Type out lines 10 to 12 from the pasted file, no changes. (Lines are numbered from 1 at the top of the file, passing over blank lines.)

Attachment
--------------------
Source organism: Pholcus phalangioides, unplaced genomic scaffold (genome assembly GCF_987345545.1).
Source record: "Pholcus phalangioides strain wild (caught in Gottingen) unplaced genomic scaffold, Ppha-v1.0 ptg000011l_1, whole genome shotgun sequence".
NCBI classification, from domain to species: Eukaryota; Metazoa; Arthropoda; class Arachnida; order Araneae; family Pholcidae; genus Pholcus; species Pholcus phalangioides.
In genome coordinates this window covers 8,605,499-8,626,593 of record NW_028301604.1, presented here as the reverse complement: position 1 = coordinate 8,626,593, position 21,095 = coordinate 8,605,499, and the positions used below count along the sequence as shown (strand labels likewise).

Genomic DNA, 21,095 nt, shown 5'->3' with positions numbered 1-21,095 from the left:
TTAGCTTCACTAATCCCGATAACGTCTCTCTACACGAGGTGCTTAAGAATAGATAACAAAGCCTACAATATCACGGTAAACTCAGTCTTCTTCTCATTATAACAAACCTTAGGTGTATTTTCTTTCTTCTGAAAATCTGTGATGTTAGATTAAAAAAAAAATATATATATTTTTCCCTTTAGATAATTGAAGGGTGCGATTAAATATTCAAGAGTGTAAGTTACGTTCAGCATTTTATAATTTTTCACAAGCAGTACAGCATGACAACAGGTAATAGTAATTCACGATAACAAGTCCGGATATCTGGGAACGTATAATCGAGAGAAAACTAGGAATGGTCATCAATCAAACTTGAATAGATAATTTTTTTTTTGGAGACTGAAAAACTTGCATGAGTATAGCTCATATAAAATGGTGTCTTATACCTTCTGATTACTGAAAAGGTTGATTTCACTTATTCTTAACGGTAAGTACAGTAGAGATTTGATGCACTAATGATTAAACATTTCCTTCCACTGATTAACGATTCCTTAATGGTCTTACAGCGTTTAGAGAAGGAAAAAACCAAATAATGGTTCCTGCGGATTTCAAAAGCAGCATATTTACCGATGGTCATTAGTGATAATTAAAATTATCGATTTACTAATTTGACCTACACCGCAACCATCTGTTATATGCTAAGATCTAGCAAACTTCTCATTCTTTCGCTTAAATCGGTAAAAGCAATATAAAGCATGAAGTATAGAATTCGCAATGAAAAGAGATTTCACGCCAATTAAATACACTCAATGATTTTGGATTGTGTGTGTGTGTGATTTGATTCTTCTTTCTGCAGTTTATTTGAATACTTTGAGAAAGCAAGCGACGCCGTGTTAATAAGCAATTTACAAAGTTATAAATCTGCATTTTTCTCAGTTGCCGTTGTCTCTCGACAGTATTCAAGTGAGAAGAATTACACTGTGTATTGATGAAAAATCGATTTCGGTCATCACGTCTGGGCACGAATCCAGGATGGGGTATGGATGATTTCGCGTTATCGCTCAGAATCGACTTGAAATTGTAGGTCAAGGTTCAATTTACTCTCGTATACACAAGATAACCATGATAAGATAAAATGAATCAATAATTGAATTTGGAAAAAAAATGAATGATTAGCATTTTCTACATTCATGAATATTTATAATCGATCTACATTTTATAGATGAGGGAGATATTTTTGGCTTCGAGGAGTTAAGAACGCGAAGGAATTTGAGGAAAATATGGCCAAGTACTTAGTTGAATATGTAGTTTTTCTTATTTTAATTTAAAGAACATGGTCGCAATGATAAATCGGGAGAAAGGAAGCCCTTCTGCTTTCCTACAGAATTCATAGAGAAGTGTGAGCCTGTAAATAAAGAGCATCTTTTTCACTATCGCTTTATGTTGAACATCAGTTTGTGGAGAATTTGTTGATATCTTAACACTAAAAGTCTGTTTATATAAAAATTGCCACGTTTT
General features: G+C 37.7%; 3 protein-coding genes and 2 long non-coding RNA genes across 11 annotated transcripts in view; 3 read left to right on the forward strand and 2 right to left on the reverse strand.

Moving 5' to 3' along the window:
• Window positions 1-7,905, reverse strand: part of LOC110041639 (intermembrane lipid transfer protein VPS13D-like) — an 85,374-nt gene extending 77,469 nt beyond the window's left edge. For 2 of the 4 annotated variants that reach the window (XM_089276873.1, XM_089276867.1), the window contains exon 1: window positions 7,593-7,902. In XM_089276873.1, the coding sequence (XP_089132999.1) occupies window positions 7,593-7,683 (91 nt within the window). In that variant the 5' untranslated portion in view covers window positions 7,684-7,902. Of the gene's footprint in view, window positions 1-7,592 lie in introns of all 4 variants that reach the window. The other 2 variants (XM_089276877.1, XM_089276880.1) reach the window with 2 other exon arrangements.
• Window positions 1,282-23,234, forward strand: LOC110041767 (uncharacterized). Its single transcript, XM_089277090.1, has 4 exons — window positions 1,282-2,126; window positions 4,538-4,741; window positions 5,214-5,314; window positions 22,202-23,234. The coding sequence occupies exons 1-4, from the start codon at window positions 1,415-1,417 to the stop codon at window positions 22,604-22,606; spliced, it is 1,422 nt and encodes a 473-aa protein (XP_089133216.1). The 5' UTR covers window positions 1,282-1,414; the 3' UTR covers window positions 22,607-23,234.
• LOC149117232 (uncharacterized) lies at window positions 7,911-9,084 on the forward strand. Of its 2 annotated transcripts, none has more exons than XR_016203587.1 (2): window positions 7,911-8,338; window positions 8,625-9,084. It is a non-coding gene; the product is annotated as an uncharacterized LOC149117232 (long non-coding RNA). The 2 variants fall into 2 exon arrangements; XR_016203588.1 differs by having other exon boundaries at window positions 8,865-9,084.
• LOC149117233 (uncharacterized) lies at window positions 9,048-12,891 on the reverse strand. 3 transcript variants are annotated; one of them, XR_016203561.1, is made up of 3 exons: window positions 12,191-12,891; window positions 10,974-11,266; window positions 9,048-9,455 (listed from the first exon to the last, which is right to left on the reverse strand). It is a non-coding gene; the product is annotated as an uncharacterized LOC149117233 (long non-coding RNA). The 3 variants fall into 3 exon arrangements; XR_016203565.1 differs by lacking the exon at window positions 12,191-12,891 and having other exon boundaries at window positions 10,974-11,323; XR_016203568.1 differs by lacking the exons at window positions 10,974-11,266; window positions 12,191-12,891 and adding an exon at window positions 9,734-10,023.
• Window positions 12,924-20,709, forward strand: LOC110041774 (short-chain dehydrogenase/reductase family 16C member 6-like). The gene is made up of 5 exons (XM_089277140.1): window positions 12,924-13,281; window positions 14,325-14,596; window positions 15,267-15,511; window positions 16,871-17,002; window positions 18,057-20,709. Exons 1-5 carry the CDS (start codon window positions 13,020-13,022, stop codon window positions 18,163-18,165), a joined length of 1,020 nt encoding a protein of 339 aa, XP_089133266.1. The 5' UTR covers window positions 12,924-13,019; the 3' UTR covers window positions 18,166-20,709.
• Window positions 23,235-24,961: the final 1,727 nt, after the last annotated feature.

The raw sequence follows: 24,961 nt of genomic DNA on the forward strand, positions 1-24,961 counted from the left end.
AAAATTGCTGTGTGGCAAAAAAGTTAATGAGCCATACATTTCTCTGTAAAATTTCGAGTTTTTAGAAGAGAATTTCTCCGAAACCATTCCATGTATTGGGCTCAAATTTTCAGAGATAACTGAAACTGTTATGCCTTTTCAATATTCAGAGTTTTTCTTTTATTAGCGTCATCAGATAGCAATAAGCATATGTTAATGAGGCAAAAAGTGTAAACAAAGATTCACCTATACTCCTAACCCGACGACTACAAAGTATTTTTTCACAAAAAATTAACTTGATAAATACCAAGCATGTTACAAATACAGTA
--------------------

• Window positions 1,282-23,234, forward strand: LOC110041767 (uncharacterized). Its single transcript, XM_089277090.1, has 4 exons — window positions 1,282-2,126; window positions 4,538-4,741; window positions 5,214-5,314; window positions 22,202-23,234. The coding sequence occupies exons 1-4, from the start codon at window positions 1,415-1,417 to the stop codon at window positions 22,604-22,606; spliced, it is 1,422 nt and encodes a 473-aa protein (XP_089133216.1). The 5' UTR covers window positions 1,282-1,414; the 3' UTR covers window positions 22,607-23,234.
• LOC149117232 (uncharacterized) lies at window positions 7,911-9,084 on the forward strand. Of its 2 annotated transcripts, none has more exons than XR_016203587.1 (2): window positions 7,911-8,338; window positions 8,625-9,084. It is a non-coding gene; the product is annotated as an uncharacterized LOC149117232 (long non-coding RNA). The 2 variants fall into 2 exon arrangements; XR_016203588.1 differs by having other exon boundaries at window positions 8,865-9,084.
• LOC149117233 (uncharacterized) lies at window positions 9,048-12,891 on the reverse strand. 3 transcript variants are annotated; one of them, XR_016203561.1, is made up of 3 exons: window positions 12,191-12,891; window positions 10,974-11,266; window positions 9,048-9,455 (listed from the first exon to the last, which is right to left on the reverse strand). It is a non-coding gene; the product is annotated as an uncharacterized LOC149117233 (long non-coding RNA). The 3 variants fall into 3 exon arrangements; XR_016203565.1 differs by lacking the exon at window positions 12,191-12,891 and having other exon boundaries at window positions 10,974-11,323; XR_016203568.1 differs by lacking the exons at window positions 10,974-11,266; window positions 12,191-12,891 and adding an exon at window positions 9,734-10,023.